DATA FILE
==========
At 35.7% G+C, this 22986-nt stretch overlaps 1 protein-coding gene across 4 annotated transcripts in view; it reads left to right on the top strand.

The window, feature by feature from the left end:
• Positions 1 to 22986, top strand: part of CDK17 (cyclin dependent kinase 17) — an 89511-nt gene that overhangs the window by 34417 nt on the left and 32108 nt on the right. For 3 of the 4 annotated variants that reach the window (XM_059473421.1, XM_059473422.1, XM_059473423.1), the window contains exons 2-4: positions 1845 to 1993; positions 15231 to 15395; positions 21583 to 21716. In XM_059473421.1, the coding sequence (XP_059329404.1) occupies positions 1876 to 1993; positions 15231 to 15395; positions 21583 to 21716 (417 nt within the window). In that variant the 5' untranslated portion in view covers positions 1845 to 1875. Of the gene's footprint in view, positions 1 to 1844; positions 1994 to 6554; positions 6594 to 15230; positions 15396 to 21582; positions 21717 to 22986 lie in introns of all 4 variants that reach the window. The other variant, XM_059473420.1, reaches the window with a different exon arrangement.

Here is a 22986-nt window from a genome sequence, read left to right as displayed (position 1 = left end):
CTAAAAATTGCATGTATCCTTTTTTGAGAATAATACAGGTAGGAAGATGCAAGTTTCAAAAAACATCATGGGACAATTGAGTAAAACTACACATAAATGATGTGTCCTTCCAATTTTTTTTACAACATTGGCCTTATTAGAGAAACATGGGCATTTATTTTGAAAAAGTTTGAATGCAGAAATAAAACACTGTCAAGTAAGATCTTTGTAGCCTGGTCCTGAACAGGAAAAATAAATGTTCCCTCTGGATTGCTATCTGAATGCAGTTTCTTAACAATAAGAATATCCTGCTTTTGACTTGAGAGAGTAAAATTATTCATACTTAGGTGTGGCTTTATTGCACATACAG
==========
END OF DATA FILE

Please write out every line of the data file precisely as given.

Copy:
At 35.7% G+C, this 22986-nt stretch overlaps 1 protein-coding gene across 4 annotated transcripts in view; it reads left to right on the top strand.

The window, feature by feature from the left end:
• Positions 1 to 22986, top strand: part of CDK17 (cyclin dependent kinase 17) — an 89511-nt gene that overhangs the window by 34417 nt on the left and 32108 nt on the right. For 3 of the 4 annotated variants that reach the window (XM_059473421.1, XM_059473422.1, XM_059473423.1), the window contains exons 2-4: positions 1845 to 1993; positions 15231 to 15395; positions 21583 to 21716. In XM_059473421.1, the coding sequence (XP_059329404.1) occupies positions 1876 to 1993; positions 15231 to 15395; positions 21583 to 21716 (417 nt within the window). In that variant the 5' untranslated portion in view covers positions 1845 to 1875. Of the gene's footprint in view, positions 1 to 1844; positions 1994 to 6554; positions 6594 to 15230; positions 15396 to 21582; positions 21717 to 22986 lie in introns of all 4 variants that reach the window. The other variant, XM_059473420.1, reaches the window with a different exon arrangement.

Here is a 22986-nt window from a genome sequence, read left to right as displayed (position 1 = left end):
CTAAAAATTGCATGTATCCTTTTTTGAGAATAATACAGGTAGGAAGATGCAAGTTTCAAAAAACATCATGGGACAATTGAGTAAAACTACACATAAATGATGTGTCCTTCCAATTTTTTTTACAACATTGGCCTTATTAGAGAAACATGGGCATTTATTTTGAAAAAGTTTGAATGCAGAAATAAAACACTGTCAAGTAAGATCTTTGTAGCCTGGTCCTGAACAGGAAAAATAAATGTTCCCTCTGGATTGCTATCTGAATGCAGTTTCTTAACAATAAGAATATCCTGCTTTTGACTTGAGAGAGTAAAATTATTCATACTTAGGTGTGGCTTTATTGCACATACAG